Living through our children’s little years, can seem like a lifetime and like a hare fleeing for its life. Just when we get close enough to get a glimpse of their cozy coat, off it goes.
Last week, my six-year-old daughter learned to put her hair in a ponytail.
This week, my three-year-old pulled his jacket from my hands and loudly proclaimed, “I can do it myself!”
The final days of physically helping my children are fast approaching. While, I like having them be independent I miss them needing my help.
Oh, the mom dilemma.
Do you struggle with the mom dilemma?
We want our little ones to sleep through the night while missing the one-to-one time.
We want them to stand for what is right, and never argue against our opinion.
We never want to miss a hug and are annoyed that they are out of bed.
We never want to miss a moment of their childhood and ache for an uninterrupted shower.
We wish we can have both a clean house and a clean self at the safe time. Yet, we would be sad we had spent so much time cleaning and missed out on time with our kids.
The aching of a mom heart is complex. The stress of missing anything is overpowering. Anxiety constantly beckoning us with irresistible temptation.
My twelve-year-old son’s hands used to fit into mine; now mine fit into his. He used to cuddle under my arm as we read books together. Now, I cuddle next to him.
Change is hard for the mom heart. We want it, and we don’t. We are eager for it, and yet are sad when it happens.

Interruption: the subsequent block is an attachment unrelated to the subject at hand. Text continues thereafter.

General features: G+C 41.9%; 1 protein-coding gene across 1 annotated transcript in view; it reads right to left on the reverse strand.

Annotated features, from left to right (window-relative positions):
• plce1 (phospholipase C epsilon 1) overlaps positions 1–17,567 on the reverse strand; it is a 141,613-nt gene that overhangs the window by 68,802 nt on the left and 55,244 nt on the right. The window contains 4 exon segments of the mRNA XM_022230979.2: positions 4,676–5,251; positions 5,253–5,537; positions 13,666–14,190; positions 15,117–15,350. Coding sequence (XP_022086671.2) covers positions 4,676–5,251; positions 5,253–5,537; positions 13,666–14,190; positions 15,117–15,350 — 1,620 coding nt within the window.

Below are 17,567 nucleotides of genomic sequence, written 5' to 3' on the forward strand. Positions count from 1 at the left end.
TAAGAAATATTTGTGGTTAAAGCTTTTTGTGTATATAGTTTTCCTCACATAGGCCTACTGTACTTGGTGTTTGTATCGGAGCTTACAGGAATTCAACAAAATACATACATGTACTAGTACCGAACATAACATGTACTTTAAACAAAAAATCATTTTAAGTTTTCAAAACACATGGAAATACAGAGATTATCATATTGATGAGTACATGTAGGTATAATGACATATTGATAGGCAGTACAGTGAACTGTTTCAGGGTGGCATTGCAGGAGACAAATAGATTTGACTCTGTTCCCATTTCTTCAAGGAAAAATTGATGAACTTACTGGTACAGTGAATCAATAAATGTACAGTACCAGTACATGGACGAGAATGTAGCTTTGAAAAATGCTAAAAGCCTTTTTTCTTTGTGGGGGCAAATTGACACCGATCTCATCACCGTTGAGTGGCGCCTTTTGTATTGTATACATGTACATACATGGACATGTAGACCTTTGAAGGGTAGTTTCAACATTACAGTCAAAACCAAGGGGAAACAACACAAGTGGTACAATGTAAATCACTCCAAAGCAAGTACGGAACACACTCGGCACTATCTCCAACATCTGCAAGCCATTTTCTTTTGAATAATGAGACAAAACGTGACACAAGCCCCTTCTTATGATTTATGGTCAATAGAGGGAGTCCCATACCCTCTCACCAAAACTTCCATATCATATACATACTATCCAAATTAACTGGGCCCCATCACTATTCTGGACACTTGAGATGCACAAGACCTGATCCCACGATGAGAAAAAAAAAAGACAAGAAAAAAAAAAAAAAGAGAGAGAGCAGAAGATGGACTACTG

We want time alone, and cry when we are alone.
We want quiet and yet miss the noise.
We want them to grow up and want them to stay small.
The mom heart is in a constant battle of enjoying the present, yet excited about the future, while missing the past; in the same moment. The Mom heart is never one with only one emotion. The mom heart is complicated. The mom dilemma is real.
I am grateful God made us; for our God is complex. He delights in new life, feels anger at sin, and knows the sorrow of death. The Father gave us his son. The one he most loved. He watched him tortured and hung on a cross. He heard his last words and saw him take his last breath. Oh, the emotion the Father must have had. Anger and sorrow. Rage and grief. Pride and delight. His son had conquered sin, Satan, and death. His son gave it all so that humanity could have it all. Love and joy.
Living in the little years is hard, sweet, and special. They are dirty years, emotional years, and lonely years. They are fleeting and eternal. They are busy and boring. They are fun and exhausting. They are sweet and sad.
When our mom hearts struggle, we can sit in the presence of God and know our hearts are like his heart. Our complex feelings are those of our creator and Father. For his heart is also complex.